“I welcome efforts led by Canada and Germany to help us get us there. It is a first step, but it delays the largest support for years without clear guarantees,” he added. 


4:13 a.m. ET, October 30, 2021

The first day of the G20 summit kicks off today. Here's a look at some key events.

G20 summit begins today.
G20 summit begins today. (Andreas Solaro/AFP via Getty Images)

The G20 summit kicks off today in Rome, with climate change, the global economy and the Covid-19 pandemic high on the agenda for this weekend's talks.

Here's a look at today's expected agenda:

  • Leaders will begin arriving to La Nuvola, Rome's convention center this morning.
  • Italian Prime Minister Mario Draghi will kick off the summit with an opening ceremony.
  • Leaders will gather for a "family" photo around 11:40 a.m. local (6:40 a.m. ET). The first plenary session will begin shortly after.
  • US President Joe Biden, UK Prime Minister Boris Johnson, French President Emmanuel Macron and German Chancellor Angela Merkel will meet to discuss resuming negotiations on the Iran nuclear deal (JCPOA) and about shared concerns on Iran's nuclear program later this afternoon.
  • An official dinner will close out the night.
4:21 a.m. ET, October 30, 2021

Here's what to expect from Biden's participation at the G20 summit, according to the White House

From CNN's Kate Sullivan

On Friday, ahead of the G20 summit, President Joe Biden met Italy's Prime Minister Mario Draghi at the Chigi palace in Rome.
On Friday, ahead of the G20 summit, President Joe Biden met Italy's Prime Minister Mario Draghi at the Chigi palace in Rome. (Brendan Smialowski/AFP via Getty Images)

On Saturday and Sunday, President Biden will attend G20 events and sessions focused on the main elements of the international economy and international issues.

The President may also hold meetings with other world leaders on the margins of the summit to discuss supply chain issues, energy prices and the Iranian nuclear program, Sullivan said.

The President then heads to Glasgow for COP26, a UN climate summit. The President will give a major address on climate as part of the summit. He will also meet with leaders on the margin of that summit to discuss a range of issues, including the Build Back Better World initiative that was announced at the Group of Seven summit earlier this year.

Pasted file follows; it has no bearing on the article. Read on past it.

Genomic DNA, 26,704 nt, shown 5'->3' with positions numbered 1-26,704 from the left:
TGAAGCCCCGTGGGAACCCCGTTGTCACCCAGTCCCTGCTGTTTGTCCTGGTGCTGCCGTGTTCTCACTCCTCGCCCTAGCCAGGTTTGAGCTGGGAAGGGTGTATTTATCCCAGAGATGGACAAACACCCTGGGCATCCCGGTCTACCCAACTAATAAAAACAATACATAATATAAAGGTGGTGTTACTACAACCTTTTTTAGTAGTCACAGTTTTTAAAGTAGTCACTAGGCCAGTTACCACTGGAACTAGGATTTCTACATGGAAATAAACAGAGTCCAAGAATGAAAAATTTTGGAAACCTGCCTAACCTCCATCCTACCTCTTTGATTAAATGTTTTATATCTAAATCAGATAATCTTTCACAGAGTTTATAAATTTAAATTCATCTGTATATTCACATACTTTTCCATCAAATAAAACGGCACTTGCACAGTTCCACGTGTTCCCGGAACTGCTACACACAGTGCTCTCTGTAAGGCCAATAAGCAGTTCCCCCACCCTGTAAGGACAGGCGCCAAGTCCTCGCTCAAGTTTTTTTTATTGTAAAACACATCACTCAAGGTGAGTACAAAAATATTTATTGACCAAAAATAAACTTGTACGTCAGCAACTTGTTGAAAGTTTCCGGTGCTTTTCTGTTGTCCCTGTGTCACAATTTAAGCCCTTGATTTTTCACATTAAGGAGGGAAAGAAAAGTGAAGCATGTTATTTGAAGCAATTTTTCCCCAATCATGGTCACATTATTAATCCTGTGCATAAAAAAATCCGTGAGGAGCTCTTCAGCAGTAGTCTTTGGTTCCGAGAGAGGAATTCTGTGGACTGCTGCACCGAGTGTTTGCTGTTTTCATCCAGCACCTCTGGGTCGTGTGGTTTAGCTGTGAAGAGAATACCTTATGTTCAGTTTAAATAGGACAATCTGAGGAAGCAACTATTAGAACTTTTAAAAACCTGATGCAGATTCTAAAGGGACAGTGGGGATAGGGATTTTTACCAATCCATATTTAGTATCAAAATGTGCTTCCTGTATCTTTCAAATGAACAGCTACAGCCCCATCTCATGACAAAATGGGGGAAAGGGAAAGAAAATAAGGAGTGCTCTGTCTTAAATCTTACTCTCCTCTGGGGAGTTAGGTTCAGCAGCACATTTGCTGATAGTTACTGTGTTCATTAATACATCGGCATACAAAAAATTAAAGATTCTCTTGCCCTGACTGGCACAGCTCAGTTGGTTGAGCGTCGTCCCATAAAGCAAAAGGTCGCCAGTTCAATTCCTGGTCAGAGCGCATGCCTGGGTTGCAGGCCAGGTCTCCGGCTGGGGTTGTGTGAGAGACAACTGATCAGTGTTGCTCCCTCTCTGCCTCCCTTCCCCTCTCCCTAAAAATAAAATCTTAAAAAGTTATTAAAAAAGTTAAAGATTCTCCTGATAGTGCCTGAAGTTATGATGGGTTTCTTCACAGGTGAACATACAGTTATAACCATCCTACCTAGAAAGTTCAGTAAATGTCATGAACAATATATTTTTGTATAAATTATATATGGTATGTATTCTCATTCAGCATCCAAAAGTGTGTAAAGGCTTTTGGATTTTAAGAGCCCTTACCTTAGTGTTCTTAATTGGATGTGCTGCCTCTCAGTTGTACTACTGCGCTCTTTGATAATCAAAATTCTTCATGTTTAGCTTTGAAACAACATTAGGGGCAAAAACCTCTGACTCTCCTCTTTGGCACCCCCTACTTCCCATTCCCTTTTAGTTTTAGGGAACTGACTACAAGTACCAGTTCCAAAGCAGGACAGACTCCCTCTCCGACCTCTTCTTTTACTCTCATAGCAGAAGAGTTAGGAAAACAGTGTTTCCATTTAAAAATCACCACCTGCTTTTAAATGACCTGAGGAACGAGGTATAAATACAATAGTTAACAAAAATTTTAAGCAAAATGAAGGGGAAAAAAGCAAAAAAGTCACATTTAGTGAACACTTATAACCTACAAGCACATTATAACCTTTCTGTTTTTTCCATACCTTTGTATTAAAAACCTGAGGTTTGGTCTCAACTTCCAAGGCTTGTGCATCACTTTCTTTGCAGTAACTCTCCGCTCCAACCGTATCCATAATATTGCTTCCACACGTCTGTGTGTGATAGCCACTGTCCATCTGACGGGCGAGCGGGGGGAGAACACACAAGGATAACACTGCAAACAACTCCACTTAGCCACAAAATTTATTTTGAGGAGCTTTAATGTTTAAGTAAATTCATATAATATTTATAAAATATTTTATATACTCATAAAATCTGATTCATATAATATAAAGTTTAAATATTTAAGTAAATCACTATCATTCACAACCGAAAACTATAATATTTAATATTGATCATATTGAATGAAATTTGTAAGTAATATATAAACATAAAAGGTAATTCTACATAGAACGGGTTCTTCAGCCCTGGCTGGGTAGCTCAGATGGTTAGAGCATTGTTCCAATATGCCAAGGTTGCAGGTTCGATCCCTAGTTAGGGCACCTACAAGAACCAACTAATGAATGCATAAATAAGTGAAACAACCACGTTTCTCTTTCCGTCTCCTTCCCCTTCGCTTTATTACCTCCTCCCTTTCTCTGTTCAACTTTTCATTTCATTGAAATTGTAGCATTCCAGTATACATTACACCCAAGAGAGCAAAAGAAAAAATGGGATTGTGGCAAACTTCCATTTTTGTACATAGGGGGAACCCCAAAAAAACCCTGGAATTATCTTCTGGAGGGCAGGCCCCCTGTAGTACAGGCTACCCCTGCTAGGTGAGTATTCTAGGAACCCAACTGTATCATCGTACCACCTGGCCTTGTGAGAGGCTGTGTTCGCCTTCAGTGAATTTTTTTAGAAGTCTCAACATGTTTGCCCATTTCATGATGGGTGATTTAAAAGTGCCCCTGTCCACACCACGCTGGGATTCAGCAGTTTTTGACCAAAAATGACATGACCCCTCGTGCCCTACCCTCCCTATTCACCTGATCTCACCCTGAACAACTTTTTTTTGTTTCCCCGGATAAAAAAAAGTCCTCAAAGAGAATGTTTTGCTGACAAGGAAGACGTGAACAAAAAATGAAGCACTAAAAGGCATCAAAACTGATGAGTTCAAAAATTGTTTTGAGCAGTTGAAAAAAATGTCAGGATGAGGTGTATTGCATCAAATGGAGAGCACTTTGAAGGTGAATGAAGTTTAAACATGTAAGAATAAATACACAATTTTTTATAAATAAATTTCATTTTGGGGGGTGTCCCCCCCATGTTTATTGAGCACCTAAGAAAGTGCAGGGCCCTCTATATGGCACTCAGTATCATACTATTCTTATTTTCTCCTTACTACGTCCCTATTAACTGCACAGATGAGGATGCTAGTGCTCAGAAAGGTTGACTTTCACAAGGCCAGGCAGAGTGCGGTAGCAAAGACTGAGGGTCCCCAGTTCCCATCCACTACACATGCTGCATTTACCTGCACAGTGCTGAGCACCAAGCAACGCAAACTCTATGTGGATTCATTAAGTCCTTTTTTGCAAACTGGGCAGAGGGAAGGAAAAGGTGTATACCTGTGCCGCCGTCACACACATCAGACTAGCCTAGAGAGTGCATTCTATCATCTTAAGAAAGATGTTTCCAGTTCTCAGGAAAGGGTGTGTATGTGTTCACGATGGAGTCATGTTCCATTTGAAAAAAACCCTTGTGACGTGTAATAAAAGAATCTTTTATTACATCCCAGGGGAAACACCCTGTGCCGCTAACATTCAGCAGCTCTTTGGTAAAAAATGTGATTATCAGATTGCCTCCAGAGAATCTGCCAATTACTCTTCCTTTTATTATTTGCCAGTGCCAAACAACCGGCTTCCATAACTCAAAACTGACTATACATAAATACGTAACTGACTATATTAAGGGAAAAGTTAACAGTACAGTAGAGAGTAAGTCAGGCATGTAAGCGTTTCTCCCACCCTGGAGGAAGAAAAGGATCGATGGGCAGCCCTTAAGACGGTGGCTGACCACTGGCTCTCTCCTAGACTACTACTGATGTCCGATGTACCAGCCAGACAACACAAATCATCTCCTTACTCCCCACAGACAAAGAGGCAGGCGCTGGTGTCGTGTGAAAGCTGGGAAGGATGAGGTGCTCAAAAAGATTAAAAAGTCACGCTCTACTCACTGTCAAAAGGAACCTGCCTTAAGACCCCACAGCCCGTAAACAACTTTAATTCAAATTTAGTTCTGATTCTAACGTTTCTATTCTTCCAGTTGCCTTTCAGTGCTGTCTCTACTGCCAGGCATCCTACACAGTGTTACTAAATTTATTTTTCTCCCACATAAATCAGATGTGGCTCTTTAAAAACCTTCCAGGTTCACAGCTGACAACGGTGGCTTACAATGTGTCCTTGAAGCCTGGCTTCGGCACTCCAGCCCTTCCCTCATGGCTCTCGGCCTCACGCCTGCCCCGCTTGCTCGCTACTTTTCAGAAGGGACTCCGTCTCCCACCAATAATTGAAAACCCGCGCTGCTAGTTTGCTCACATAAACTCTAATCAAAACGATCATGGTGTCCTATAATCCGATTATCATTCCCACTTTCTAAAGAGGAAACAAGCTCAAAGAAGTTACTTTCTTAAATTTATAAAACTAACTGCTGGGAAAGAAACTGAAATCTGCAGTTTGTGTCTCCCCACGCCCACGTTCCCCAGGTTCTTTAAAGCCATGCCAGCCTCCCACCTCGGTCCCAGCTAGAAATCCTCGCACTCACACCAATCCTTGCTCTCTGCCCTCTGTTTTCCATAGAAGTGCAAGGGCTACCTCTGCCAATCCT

At both summits, Biden and European partners are expected to discuss coordinating policies on Iran, supply chains and global infrastructure efforts.

"The trip is going to give the President an opportunity to advance some of his highest affirmative priorities on behalf of the American people," Sullivan said on Tuesday. "You're going to see first hand in living color what foreign policy for the middle class is all about."

Biden will "cement progress on the global minimum tax," Sullivan said. G7 finance ministers agreed in June to back Biden's sweeping overhaul of global tax system, including a global minimum tax of at least 15% on multinational companies.

The President will also be "laser focused on supply chains and energy prices because he knows that these issues impact working families here in America," Sullivan said.

"In advancing the Build Back Better World initiative, the B3W initiative, he will show how a high standards climate friendly alternative to the Belt and Road Initiative can help American firms and American workers compete globally on every aspect of infrastructure, from physical to digital to health," Sullivan said.

The Belt and Road Initiative is Chinese President Xi Jinping's signature global infrastructure policy. The Chinese President will not be attending the summit.

Sullivan said: "I would just point out that we see no contradiction between pursuing ambitious and aggressive actions to meet this pivotal moment when it comes to the climate crisis and supporting a sustained and swift economic recovery that delivers security and opportunity for the American people."

Biden has pledged to reduce US greenhouse gas emissions by 50% to 52% below its 2005 emissions by 2030.

Former President Barack Obama will also be attending COP26, but will not overlap with Biden, White House press secretary Jen Psaki said Tuesday.